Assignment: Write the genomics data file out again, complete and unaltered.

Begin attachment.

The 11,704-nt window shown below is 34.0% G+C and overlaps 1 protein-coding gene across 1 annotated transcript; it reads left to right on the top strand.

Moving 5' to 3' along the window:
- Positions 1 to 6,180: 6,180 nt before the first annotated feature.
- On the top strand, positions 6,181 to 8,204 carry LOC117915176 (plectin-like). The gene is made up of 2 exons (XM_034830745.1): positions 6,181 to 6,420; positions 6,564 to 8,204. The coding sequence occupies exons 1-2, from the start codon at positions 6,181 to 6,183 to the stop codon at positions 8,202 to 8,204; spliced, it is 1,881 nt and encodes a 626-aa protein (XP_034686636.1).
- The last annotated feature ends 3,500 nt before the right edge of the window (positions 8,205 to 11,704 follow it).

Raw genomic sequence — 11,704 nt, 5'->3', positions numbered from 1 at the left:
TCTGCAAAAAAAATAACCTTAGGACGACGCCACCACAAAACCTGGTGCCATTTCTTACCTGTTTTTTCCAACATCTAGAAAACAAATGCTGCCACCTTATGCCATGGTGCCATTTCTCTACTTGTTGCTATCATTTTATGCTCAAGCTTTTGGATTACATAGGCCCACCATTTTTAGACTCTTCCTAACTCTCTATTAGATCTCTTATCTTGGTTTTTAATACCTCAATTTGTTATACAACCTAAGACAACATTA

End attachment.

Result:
The 11,704-nt window shown below is 34.0% G+C and overlaps 1 protein-coding gene across 1 annotated transcript; it reads left to right on the top strand.

Moving 5' to 3' along the window:
- Positions 1 to 6,180: 6,180 nt before the first annotated feature.
- On the top strand, positions 6,181 to 8,204 carry LOC117915176 (plectin-like). The gene is made up of 2 exons (XM_034830745.1): positions 6,181 to 6,420; positions 6,564 to 8,204. The coding sequence occupies exons 1-2, from the start codon at positions 6,181 to 6,183 to the stop codon at positions 8,202 to 8,204; spliced, it is 1,881 nt and encodes a 626-aa protein (XP_034686636.1).
- The last annotated feature ends 3,500 nt before the right edge of the window (positions 8,205 to 11,704 follow it).

Raw genomic sequence — 11,704 nt, 5'->3', positions numbered from 1 at the left:
TCTGCAAAAAAAATAACCTTAGGACGACGCCACCACAAAACCTGGTGCCATTTCTTACCTGTTTTTTCCAACATCTAGAAAACAAATGCTGCCACCTTATGCCATGGTGCCATTTCTCTACTTGTTGCTATCATTTTATGCTCAAGCTTTTGGATTACATAGGCCCACCATTTTTAGACTCTTCCTAACTCTCTATTAGATCTCTTATCTTGGTTTTTAATACCTCAATTTGTTATACAACCTAAGACAACATTA